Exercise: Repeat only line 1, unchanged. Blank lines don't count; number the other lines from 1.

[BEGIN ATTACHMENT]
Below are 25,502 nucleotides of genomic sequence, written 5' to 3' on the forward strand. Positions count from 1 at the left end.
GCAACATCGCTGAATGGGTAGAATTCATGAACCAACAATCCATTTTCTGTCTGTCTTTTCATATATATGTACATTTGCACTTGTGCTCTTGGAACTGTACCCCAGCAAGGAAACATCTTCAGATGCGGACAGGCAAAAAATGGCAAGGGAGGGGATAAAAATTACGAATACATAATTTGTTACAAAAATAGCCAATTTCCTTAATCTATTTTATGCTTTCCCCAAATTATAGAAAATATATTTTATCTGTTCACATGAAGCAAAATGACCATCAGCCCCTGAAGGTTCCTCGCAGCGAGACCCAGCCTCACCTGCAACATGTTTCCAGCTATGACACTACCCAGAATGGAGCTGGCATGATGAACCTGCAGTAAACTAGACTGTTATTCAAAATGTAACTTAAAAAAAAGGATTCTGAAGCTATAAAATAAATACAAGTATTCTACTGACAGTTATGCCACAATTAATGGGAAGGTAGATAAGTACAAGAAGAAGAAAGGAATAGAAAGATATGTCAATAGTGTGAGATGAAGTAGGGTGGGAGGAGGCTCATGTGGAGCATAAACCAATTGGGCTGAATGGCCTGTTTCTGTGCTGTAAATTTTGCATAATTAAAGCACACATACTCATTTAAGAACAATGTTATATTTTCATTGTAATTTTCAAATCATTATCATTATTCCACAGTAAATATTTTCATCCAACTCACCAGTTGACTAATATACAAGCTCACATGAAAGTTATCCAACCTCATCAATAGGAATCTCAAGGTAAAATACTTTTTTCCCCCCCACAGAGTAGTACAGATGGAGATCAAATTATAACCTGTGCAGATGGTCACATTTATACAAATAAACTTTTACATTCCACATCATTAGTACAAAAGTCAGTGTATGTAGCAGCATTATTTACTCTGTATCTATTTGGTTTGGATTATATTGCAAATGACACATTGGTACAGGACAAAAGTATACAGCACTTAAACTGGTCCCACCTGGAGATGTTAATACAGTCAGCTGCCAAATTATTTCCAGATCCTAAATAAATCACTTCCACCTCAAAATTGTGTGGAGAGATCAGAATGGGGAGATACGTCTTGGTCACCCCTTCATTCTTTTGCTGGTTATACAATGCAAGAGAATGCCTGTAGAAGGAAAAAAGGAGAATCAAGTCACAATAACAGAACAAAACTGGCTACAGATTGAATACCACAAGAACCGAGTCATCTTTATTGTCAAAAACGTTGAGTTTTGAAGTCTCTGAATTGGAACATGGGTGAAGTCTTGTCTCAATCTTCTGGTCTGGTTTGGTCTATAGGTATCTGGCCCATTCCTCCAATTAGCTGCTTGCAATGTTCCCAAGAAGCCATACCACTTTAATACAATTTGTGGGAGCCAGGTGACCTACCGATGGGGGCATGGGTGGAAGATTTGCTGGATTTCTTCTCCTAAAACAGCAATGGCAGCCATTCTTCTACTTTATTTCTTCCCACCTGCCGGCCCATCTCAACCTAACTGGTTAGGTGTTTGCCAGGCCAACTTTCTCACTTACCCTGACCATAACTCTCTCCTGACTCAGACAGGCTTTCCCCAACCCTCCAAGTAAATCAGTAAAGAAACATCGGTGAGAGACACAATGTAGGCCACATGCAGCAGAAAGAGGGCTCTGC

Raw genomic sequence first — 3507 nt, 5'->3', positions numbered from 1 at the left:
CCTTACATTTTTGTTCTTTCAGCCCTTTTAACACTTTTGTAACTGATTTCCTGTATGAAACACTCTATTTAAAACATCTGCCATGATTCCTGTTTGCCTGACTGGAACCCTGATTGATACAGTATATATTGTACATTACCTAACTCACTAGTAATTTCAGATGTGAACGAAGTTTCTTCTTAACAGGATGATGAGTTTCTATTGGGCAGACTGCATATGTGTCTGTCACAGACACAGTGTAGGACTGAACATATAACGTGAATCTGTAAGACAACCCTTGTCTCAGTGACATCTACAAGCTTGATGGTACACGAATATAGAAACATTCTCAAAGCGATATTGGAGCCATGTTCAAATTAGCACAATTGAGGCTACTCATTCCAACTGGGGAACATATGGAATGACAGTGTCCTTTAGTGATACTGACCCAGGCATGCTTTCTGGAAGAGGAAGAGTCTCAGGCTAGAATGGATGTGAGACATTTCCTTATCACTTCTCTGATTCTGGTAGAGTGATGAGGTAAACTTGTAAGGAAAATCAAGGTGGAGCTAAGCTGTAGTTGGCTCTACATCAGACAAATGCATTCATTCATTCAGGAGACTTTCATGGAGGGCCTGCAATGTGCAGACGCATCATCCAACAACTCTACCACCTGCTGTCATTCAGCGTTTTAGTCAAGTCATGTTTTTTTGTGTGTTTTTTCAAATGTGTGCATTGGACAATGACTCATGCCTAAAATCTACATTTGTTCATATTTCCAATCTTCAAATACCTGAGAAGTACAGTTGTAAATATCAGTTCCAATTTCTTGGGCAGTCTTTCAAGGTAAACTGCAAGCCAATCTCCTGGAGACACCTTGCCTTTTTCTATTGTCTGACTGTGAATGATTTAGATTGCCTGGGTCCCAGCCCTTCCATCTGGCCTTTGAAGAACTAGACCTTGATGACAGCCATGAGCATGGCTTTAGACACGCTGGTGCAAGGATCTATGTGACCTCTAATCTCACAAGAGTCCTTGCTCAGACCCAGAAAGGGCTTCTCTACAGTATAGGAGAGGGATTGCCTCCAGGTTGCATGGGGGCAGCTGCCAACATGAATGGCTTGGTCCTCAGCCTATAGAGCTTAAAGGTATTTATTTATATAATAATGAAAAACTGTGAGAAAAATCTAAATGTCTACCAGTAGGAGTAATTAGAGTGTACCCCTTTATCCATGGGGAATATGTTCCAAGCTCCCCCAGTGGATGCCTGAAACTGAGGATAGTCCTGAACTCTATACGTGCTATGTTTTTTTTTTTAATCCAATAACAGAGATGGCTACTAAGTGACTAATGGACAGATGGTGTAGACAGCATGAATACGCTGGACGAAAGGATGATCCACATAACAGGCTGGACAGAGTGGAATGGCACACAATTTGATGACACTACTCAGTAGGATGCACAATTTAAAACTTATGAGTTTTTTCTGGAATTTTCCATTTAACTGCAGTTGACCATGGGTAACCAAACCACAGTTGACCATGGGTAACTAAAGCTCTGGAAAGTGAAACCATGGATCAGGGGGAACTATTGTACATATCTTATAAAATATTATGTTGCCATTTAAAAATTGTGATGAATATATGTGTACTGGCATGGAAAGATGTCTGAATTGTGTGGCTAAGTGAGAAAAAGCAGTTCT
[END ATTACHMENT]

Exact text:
Below are 25,502 nucleotides of genomic sequence, written 5' to 3' on the forward strand. Positions count from 1 at the left end.